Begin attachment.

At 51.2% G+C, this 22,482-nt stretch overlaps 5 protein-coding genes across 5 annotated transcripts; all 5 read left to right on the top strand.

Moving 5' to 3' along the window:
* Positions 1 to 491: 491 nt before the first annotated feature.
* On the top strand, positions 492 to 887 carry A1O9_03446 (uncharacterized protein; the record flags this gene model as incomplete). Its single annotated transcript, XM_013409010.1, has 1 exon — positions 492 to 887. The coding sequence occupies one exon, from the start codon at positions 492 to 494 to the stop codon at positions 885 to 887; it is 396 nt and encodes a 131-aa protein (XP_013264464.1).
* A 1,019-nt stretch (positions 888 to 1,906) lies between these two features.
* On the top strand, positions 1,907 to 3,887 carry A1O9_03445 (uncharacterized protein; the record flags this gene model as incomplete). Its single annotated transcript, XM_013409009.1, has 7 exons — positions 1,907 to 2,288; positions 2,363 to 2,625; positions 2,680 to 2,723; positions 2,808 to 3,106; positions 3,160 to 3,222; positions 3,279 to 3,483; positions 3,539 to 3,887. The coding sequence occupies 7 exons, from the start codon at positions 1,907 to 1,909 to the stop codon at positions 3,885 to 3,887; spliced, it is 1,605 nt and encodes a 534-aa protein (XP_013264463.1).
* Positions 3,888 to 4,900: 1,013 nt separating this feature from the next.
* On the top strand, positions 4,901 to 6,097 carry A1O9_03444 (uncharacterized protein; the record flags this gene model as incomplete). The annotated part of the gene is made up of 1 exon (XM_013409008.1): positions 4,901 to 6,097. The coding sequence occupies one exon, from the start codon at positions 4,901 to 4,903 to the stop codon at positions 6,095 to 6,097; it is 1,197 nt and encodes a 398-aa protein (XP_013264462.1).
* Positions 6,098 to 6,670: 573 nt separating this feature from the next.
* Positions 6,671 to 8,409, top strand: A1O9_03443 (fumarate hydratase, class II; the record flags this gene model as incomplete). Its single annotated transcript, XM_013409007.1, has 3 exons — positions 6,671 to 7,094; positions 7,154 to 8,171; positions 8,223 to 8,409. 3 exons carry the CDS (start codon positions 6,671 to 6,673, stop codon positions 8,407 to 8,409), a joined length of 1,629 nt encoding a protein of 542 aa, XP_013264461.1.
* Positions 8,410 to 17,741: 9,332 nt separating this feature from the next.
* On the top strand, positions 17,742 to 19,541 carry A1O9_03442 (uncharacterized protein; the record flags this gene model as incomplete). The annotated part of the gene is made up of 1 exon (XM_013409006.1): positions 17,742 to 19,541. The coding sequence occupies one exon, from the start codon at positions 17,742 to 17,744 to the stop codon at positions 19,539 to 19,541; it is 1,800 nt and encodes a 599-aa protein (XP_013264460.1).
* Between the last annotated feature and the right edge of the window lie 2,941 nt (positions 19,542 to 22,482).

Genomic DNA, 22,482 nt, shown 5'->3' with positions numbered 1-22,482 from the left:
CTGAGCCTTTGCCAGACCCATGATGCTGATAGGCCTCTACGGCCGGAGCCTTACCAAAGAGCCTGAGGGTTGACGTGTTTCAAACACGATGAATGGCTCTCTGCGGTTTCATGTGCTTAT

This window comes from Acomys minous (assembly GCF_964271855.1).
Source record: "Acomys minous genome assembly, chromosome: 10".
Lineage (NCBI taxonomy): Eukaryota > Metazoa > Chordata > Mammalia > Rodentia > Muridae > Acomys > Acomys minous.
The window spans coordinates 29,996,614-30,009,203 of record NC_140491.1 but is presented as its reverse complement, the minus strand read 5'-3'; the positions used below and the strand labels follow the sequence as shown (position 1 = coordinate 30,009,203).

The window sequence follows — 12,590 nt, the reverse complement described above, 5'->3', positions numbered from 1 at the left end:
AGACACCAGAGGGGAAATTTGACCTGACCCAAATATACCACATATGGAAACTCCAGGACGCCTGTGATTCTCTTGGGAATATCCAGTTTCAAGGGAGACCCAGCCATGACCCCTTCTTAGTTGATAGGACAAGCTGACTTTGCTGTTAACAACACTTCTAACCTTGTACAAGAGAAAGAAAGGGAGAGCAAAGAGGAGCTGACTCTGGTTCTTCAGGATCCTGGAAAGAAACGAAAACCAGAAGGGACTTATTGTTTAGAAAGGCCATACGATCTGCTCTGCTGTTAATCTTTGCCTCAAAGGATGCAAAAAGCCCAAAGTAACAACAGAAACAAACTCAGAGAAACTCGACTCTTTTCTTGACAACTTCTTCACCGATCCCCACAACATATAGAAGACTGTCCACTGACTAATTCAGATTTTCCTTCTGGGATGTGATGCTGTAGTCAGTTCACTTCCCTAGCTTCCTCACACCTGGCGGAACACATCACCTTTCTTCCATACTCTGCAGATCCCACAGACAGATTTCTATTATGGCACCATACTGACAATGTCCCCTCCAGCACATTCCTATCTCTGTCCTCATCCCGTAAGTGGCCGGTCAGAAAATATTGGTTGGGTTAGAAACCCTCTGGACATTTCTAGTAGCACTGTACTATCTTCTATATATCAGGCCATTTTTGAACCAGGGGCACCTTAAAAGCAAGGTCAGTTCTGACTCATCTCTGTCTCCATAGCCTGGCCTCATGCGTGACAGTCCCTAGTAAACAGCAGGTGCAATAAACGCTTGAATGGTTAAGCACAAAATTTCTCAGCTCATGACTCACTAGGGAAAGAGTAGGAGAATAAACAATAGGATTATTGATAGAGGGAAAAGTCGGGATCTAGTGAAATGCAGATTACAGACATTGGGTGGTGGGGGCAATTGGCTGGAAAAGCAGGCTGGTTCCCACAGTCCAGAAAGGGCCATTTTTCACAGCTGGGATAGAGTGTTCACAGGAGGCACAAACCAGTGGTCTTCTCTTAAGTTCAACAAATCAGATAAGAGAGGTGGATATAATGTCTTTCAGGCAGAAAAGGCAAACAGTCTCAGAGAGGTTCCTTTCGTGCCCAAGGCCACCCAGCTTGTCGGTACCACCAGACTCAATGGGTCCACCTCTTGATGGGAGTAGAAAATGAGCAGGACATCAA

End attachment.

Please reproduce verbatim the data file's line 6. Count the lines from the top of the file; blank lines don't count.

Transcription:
* On the top strand, positions 1,907 to 3,887 carry A1O9_03445 (uncharacterized protein; the record flags this gene model as incomplete). Its single annotated transcript, XM_013409009.1, has 7 exons — positions 1,907 to 2,288; positions 2,363 to 2,625; positions 2,680 to 2,723; positions 2,808 to 3,106; positions 3,160 to 3,222; positions 3,279 to 3,483; positions 3,539 to 3,887. The coding sequence occupies 7 exons, from the start codon at positions 1,907 to 1,909 to the stop codon at positions 3,885 to 3,887; spliced, it is 1,605 nt and encodes a 534-aa protein (XP_013264463.1).